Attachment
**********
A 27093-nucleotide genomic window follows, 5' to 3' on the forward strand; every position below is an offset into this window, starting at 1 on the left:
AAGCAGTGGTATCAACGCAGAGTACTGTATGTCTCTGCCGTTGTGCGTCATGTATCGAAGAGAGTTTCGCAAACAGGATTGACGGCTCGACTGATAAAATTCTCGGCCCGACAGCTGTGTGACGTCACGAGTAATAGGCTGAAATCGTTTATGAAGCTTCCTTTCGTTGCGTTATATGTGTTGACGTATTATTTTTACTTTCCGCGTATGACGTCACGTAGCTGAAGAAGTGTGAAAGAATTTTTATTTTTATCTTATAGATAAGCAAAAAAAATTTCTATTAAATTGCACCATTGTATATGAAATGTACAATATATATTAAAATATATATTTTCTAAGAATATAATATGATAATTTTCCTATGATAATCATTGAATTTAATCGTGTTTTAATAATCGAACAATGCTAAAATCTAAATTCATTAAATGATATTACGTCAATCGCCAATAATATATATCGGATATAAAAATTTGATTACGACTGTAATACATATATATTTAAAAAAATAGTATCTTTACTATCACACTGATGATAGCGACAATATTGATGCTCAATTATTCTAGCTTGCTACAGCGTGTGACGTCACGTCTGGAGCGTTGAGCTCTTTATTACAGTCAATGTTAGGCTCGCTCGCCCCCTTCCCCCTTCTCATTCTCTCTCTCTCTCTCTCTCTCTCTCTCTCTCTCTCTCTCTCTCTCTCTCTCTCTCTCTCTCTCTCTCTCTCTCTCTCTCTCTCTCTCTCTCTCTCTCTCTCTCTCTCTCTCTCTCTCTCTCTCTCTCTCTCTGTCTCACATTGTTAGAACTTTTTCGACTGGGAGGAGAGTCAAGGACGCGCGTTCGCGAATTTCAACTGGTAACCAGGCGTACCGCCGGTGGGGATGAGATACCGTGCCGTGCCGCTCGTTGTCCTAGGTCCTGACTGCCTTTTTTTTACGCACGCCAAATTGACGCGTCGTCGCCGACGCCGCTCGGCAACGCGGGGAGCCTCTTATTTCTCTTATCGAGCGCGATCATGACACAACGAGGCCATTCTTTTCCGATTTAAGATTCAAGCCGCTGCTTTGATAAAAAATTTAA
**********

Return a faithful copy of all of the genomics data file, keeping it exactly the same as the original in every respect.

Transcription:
A 27093-nucleotide genomic window follows, 5' to 3' on the forward strand; every position below is an offset into this window, starting at 1 on the left:
AAGCAGTGGTATCAACGCAGAGTACTGTATGTCTCTGCCGTTGTGCGTCATGTATCGAAGAGAGTTTCGCAAACAGGATTGACGGCTCGACTGATAAAATTCTCGGCCCGACAGCTGTGTGACGTCACGAGTAATAGGCTGAAATCGTTTATGAAGCTTCCTTTCGTTGCGTTATATGTGTTGACGTATTATTTTTACTTTCCGCGTATGACGTCACGTAGCTGAAGAAGTGTGAAAGAATTTTTATTTTTATCTTATAGATAAGCAAAAAAAATTTCTATTAAATTGCACCATTGTATATGAAATGTACAATATATATTAAAATATATATTTTCTAAGAATATAATATGATAATTTTCCTATGATAATCATTGAATTTAATCGTGTTTTAATAATCGAACAATGCTAAAATCTAAATTCATTAAATGATATTACGTCAATCGCCAATAATATATATCGGATATAAAAATTTGATTACGACTGTAATACATATATATTTAAAAAAATAGTATCTTTACTATCACACTGATGATAGCGACAATATTGATGCTCAATTATTCTAGCTTGCTACAGCGTGTGACGTCACGTCTGGAGCGTTGAGCTCTTTATTACAGTCAATGTTAGGCTCGCTCGCCCCCTTCCCCCTTCTCATTCTCTCTCTCTCTCTCTCTCTCTCTCTCTCTCTCTCTCTCTCTCTCTCTCTCTCTCTCTCTCTCTCTCTCTCTCTCTCTCTCTCTCTCTCTCTCTCTCTCTCTCTCTCTCTCTCTCTCTCTCTCTCTCTCTCTGTCTCACATTGTTAGAACTTTTTCGACTGGGAGGAGAGTCAAGGACGCGCGTTCGCGAATTTCAACTGGTAACCAGGCGTACCGCCGGTGGGGATGAGATACCGTGCCGTGCCGCTCGTTGTCCTAGGTCCTGACTGCCTTTTTTTTACGCACGCCAAATTGACGCGTCGTCGCCGACGCCGCTCGGCAACGCGGGGAGCCTCTTATTTCTCTTATCGAGCGCGATCATGACACAACGAGGCCATTCTTTTCCGATTTAAGATTCAAGCCGCTGCTTTGATAAAAAATTTAA